We think you have liked this presentation. If you wish to download it, please recommend it to your friends in any social system. Share buttons are a little bit lower. Thank you!
Presentation is loading. Please wait.
Published byJeremiah Lyons
Modified over 4 years ago
The Black Plague
How it was Transmitted
The Black Plague or (Bubonic Plague) It is a Bacterial Infection 60% of infected will die unless treated by modern antibiotics
The Outbreak The Black Plague devastated Europe and Asia beginning in the mid-1300s It was the second widespread plague in history (Byzantine 1 st )
Outbreak Cont. By 1400, 40% of the population in Europe died from the plague. (25 million)
Migration of the Plague The Outbreak started in Central Asia The disease rapidly spread to Western Asia, North Africa, and Southern Europe
Migration of the Plague In 1347, the plague reached Europe in Messina, Sicily. By 1350, the disease spread throughout Europe and into Russia.
Migration of the Plague The disease moved rapidly throughout Europe due to the developed trade system along the (Silk Road) & (Eurasian trade route)
Public Reactions Many people believed the plague was punishment from God.
Public Reaction Many blamed the Jewish community of poisoning European water sources.
Public Reaction Thousands of Jews were killed as a result…
Public Reaction Physicians could not stop the spread or cure the disease Quarantine was the first effect measure against the plague
Effects Negative Loss of skilled workers Local economies collapsed Millions died/towns disappeared.
Effects Positive Increased wages for those who survived Created public hospitals Government enforced heath measures
Medieval Europe The Middle Ages were a dark age for Europe. Near constant invasions and few resources required that Europeans develop a new system for.
The Black Death.
The plague was one of the worst natural disasters in history. This disease swept through Europe beginning in It was first seen in China in 1331.
Use of between and among
Effects of the Bubonic Plague. Facts Bubonic Plague/Black Death Bubonic Plague/Black Death No cure at the time, lumps on glands, black spots all over.
2/6 Focus: –In the 1300’s, the bubonic plague, sometimes called the black death, disrupted trade and the social and political life of Europe Do Now: –What.
The Black Death. Key questions There are 3 questions that will be asked during the course of the lesson; 1.What is the “Black Death”? 2.What caused the.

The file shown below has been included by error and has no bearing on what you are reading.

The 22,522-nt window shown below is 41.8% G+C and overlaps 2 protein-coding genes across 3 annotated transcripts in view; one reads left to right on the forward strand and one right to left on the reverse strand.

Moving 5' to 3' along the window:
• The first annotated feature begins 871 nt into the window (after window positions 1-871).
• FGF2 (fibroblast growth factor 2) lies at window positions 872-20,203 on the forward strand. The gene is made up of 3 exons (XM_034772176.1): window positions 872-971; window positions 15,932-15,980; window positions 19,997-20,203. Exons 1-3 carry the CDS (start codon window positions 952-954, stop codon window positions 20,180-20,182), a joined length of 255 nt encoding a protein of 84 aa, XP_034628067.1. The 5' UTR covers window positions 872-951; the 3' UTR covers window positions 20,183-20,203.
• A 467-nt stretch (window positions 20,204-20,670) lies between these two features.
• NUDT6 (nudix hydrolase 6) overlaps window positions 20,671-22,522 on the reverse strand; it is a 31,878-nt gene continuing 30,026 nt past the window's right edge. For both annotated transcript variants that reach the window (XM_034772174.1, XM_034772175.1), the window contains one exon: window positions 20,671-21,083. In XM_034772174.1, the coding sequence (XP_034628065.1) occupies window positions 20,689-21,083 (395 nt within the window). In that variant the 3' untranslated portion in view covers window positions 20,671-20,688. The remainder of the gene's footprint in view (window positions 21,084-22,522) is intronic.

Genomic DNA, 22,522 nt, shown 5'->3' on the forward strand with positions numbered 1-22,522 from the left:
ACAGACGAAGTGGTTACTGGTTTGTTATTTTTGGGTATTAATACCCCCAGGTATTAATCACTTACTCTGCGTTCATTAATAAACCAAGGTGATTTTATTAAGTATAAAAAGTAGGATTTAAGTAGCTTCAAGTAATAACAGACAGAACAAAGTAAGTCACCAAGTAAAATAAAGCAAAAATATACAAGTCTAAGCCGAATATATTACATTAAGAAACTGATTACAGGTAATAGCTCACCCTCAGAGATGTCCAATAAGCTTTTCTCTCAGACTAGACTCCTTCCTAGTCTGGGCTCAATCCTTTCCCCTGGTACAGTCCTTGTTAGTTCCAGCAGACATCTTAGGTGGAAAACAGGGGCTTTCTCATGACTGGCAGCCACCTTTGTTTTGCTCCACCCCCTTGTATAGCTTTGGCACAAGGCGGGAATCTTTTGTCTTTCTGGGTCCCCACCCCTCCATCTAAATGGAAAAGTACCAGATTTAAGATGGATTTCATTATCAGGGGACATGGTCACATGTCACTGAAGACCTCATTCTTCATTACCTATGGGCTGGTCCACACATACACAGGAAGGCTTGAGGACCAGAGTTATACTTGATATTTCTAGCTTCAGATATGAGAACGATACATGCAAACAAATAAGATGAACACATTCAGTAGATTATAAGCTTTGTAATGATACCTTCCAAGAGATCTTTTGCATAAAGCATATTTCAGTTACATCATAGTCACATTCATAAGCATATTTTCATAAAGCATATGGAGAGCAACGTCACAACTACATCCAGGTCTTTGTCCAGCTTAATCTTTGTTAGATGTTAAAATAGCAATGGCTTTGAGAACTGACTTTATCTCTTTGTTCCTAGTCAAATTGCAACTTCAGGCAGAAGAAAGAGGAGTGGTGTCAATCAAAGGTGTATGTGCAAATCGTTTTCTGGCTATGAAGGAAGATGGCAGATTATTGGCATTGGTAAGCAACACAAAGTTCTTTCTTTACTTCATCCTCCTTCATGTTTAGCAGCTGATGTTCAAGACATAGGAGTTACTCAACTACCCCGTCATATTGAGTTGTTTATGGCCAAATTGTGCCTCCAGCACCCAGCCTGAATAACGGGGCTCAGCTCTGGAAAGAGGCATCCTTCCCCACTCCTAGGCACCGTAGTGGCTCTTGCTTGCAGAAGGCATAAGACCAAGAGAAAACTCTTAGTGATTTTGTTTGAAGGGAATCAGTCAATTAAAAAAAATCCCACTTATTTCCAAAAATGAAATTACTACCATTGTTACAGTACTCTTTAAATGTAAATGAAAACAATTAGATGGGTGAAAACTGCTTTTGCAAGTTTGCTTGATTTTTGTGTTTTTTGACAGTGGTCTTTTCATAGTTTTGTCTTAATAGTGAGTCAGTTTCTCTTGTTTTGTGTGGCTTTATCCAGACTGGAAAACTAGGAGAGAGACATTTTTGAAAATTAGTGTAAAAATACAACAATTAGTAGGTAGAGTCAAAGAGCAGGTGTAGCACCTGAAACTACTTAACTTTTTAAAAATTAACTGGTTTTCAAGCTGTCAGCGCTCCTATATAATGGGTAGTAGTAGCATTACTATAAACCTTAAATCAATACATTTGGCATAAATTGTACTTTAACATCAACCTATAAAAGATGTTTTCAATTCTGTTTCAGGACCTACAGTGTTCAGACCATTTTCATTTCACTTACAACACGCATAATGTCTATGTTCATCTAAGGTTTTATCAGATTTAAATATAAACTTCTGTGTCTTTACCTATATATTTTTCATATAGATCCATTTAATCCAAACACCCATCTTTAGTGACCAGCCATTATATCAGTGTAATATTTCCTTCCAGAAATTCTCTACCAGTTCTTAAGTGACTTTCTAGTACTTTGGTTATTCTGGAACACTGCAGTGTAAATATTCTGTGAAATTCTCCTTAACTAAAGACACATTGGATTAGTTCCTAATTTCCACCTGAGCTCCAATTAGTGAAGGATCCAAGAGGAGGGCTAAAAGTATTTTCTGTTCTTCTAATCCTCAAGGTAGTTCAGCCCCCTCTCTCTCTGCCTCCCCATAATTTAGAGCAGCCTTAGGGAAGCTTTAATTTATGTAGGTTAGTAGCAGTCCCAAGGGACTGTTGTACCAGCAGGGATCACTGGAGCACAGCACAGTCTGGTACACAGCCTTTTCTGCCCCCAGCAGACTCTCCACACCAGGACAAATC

The Black Death of the Middle Ages The Bubonic Plague
The Plague Black Death- Bubonic Plague. Where did it come from? First seen in China (under Mongols) in early 1330s.
2/26 Focus: – In the 1300’s, the bubonic plague, sometimes called the black death, disrupted trade and the social and political life of Europe Do Now:
Monday, April 16, 2012 Agenda Bell Assignment – No Laptops Discuss Black Death – Ch. 9 Section 5 Watch Black Death Video w/ Notes.
Aim: What impact did the Black Plague have on the world?
The Black Death AKA THE BUBONIC PLAGUE. Bubonic Plague Came from China. 1 st outbreak was during the reign of the Byzantium Emperor Justinian around.
Warm -up Copy HW Please grab a handout and packet from the front desk-pages Begin your handout by listing three emotions evoked by the painting below.
Ch. 4 Expanding Interactions, C.E. Section 4.4: The Mongol World.
By Martin Jones and Jonah Grob. The Bubonic Plague, also known as the Black Death was a disease that swept through Europe, killing around twenty-five.
Black Plague By: Alex Diep, Jessica Smith, And Kathryn Smith.
MIDDLE AGES. I. AGRICULTURE – Expanding civilization required increased food supply; climate became warmer between AD *Switch from Oxen to.
The Middle Ages: The Resurgence of Europe Global Studies 9 Mrs. Hart and Mrs. Bernier.
Pandemics Epidemic: disease that affects a number of people in a restricted area . Pandemics: epidemic that spreads to a large region or world wide.
© 2018 SlidePlayer.com Inc. All rights reserved.